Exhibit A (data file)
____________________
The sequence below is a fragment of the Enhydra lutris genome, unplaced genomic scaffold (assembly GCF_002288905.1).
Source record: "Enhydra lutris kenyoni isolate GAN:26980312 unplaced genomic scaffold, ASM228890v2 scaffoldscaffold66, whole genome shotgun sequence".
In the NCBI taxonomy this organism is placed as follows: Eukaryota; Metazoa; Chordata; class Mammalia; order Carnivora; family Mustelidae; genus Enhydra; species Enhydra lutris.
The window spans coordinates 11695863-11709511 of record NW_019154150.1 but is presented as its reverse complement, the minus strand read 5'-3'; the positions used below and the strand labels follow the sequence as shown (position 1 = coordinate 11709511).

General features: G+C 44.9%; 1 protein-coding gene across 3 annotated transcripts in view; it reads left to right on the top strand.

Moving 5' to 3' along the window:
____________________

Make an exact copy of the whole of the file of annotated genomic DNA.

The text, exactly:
The sequence below is a fragment of the Enhydra lutris genome, unplaced genomic scaffold (assembly GCF_002288905.1).
Source record: "Enhydra lutris kenyoni isolate GAN:26980312 unplaced genomic scaffold, ASM228890v2 scaffoldscaffold66, whole genome shotgun sequence".
In the NCBI taxonomy this organism is placed as follows: Eukaryota; Metazoa; Chordata; class Mammalia; order Carnivora; family Mustelidae; genus Enhydra; species Enhydra lutris.
The window spans coordinates 11695863-11709511 of record NW_019154150.1 but is presented as its reverse complement, the minus strand read 5'-3'; the positions used below and the strand labels follow the sequence as shown (position 1 = coordinate 11709511).

General features: G+C 44.9%; 1 protein-coding gene across 3 annotated transcripts in view; it reads left to right on the top strand.

Moving 5' to 3' along the window: